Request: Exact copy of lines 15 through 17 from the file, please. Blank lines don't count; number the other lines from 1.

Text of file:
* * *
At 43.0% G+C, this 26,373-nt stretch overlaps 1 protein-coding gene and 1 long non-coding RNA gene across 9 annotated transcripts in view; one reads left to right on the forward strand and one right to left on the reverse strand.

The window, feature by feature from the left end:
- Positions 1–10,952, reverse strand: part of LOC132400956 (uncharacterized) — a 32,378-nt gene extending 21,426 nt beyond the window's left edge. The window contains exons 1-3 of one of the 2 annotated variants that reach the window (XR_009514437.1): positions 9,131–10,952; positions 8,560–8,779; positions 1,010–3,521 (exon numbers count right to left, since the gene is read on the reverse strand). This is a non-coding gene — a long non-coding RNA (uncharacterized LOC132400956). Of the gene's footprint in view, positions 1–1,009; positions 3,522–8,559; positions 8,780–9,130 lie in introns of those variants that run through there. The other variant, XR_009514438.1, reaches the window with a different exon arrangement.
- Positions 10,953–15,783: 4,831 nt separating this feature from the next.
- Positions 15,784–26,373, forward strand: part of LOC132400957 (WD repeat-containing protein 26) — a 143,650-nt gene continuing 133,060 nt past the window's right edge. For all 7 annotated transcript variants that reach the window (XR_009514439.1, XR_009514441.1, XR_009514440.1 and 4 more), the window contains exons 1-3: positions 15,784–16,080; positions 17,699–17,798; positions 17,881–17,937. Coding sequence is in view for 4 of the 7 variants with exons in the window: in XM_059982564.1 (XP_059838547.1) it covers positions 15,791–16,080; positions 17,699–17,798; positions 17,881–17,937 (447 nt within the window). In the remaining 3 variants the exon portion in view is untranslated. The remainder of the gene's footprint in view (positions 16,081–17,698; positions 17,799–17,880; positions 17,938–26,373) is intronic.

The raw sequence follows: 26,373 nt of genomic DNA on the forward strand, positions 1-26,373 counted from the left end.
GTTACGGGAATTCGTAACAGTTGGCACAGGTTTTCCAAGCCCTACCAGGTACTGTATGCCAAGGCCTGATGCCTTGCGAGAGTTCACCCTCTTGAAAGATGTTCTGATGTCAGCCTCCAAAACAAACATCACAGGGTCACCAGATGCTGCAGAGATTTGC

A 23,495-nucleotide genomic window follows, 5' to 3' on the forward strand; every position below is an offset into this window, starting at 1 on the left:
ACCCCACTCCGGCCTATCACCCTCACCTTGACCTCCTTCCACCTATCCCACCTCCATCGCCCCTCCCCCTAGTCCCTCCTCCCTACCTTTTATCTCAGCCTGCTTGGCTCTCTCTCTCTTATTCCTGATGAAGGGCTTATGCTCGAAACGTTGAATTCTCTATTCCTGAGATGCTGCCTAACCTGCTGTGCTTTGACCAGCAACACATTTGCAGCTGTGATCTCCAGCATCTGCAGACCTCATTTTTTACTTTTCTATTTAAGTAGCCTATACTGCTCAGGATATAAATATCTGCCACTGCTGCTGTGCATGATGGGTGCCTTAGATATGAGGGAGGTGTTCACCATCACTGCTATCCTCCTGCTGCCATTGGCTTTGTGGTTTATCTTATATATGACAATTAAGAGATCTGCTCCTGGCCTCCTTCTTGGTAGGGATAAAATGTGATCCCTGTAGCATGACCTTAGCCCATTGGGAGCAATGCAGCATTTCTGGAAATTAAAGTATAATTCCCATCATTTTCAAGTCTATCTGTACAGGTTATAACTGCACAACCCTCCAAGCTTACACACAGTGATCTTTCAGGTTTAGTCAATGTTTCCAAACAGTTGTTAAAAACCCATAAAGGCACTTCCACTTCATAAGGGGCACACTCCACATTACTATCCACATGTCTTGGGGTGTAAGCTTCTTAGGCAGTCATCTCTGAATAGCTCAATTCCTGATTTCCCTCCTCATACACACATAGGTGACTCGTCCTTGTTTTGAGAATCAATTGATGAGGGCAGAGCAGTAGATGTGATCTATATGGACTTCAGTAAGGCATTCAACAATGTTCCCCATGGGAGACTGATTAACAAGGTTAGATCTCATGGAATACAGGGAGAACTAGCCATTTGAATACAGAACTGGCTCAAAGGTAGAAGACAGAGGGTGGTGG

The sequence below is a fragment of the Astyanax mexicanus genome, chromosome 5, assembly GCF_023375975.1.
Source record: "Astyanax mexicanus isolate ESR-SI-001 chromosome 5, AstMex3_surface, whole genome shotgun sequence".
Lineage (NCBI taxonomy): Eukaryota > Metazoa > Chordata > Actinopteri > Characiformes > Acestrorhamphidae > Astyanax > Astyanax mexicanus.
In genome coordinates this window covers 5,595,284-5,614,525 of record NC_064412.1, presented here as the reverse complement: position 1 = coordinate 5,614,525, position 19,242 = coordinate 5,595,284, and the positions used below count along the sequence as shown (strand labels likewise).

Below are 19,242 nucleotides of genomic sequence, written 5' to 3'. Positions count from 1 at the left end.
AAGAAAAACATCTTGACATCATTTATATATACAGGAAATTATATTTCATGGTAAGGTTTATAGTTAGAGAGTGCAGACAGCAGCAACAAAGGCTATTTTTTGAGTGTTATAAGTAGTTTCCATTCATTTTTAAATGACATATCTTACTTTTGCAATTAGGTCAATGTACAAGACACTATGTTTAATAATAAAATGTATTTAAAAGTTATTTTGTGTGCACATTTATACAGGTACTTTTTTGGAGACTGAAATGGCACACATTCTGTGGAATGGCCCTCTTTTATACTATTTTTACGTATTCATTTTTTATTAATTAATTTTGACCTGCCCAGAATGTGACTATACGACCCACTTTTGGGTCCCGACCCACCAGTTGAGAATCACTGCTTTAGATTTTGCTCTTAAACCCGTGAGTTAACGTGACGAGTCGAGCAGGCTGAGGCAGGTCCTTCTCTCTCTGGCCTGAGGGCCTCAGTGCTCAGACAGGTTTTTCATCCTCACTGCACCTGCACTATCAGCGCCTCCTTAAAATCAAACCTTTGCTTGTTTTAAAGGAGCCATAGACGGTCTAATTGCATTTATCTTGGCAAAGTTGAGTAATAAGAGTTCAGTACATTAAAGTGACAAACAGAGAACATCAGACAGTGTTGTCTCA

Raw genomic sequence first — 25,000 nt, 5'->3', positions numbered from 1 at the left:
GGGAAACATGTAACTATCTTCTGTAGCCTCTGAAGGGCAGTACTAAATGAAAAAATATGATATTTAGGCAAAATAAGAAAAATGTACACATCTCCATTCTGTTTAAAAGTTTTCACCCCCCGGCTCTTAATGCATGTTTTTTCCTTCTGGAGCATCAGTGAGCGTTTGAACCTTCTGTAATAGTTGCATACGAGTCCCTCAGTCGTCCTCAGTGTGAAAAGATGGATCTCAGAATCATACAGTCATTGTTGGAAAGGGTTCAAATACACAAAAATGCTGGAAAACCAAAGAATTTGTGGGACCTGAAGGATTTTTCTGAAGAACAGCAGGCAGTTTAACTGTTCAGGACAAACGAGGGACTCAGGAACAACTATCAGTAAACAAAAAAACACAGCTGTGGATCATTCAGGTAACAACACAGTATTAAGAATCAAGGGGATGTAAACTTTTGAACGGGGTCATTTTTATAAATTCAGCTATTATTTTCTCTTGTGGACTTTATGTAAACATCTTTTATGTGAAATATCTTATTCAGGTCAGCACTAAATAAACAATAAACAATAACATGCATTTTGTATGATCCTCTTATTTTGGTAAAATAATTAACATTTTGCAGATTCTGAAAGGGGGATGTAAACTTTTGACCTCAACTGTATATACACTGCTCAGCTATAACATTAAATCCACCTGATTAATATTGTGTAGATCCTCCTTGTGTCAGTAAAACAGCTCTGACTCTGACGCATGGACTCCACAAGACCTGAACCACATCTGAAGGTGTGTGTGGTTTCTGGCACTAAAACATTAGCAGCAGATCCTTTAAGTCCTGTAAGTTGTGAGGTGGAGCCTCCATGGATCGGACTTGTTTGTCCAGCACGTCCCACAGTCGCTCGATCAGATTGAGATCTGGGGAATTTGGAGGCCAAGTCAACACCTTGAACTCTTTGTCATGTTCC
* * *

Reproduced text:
AAGAAAAACATCTTGACATCATTTATATATACAGGAAATTATATTTCATGGTAAGGTTTATAGTTAGAGAGTGCAGACAGCAGCAACAAAGGCTATTTTTTGAGTGTTATAAGTAGTTTCCATTCATTTTTAAATGACATATCTTACTTTTGCAATTAGGTCAATGTACAAGACACTATGTTTAATAATAAAATGTATTTAAAAGTTATTTTGTGTGCACATTTATACAGGTACTTTTTTGGAGACTGAAATGGCACACATTCTGTGGAATGGCCCTCTTTTATACTATTTTTACGTATTCATTTTTTATTAATTAATTTTGACCTGCCCAGAATGTGACTATACGACCCACTTTTGGGTCCCGACCCACCAGTTGAGAATCACTGCTTTAGATTTTGCTCTTAAACCCGTGAGTTAACGTGACGAGTCGAGCAGGCTGAGGCAGGTCCTTCTCTCTCTGGCCTGAGGGCCTCAGTGCTCAGACAGGTTTTTCATCCTCACTGCACCTGCACTATCAGCGCCTCCTTAAAATCAAACCTTTGCTTGTTTTAAAGGAGCCATAGACGGTCTAATTGCATTTATCTTGGCAAAGTTGAGTAATAAGAGTTCAGTACATTAAAGTGACAAACAGAGAACATCAGACAGTGTTGTCTCA

Raw genomic sequence first — 25,000 nt, 5'->3', positions numbered from 1 at the left:
GGGAAACATGTAACTATCTTCTGTAGCCTCTGAAGGGCAGTACTAAATGAAAAAATATGATATTTAGGCAAAATAAGAAAAATGTACACATCTCCATTCTGTTTAAAAGTTTTCACCCCCCGGCTCTTAATGCATGTTTTTTCCTTCTGGAGCATCAGTGAGCGTTTGAACCTTCTGTAATAGTTGCATACGAGTCCCTCAGTCGTCCTCAGTGTGAAAAGATGGATCTCAGAATCATACAGTCATTGTTGGAAAGGGTTCAAATACACAAAAATGCTGGAAAACCAAAGAATTTGTGGGACCTGAAGGATTTTTCTGAAGAACAGCAGGCAGTTTAACTGTTCAGGACAAACGAGGGACTCAGGAACAACTATCAGTAAACAAAAAAACACAGCTGTGGATCATTCAGGTAACAACACAGTATTAAGAATCAAGGGGATGTAAACTTTTGAACGGGGTCATTTTTATAAATTCAGCTATTATTTTCTCTTGTGGACTTTATGTAAACATCTTTTATGTGAAATATCTTATTCAGGTCAGCACTAAATAAACAATAAACAATAACATGCATTTTGTATGATCCTCTTATTTTGGTAAAATAATTAACATTTTGCAGATTCTGAAAGGGGGATGTAAACTTTTGACCTCAACTGTATATACACTGCTCAGCTATAACATTAAATCCACCTGATTAATATTGTGTAGATCCTCCTTGTGTCAGTAAAACAGCTCTGACTCTGACGCATGGACTCCACAAGACCTGAACCACATCTGAAGGTGTGTGTGGTTTCTGGCACTAAAACATTAGCAGCAGATCCTTTAAGTCCTGTAAGTTGTGAGGTGGAGCCTCCATGGATCGGACTTGTTTGTCCAGCACGTCCCACAGTCGCTCGATCAGATTGAGATCTGGGGAATTTGGAGGCCAAGTCAACACCTTGAACTCTTTGTCATGTTCC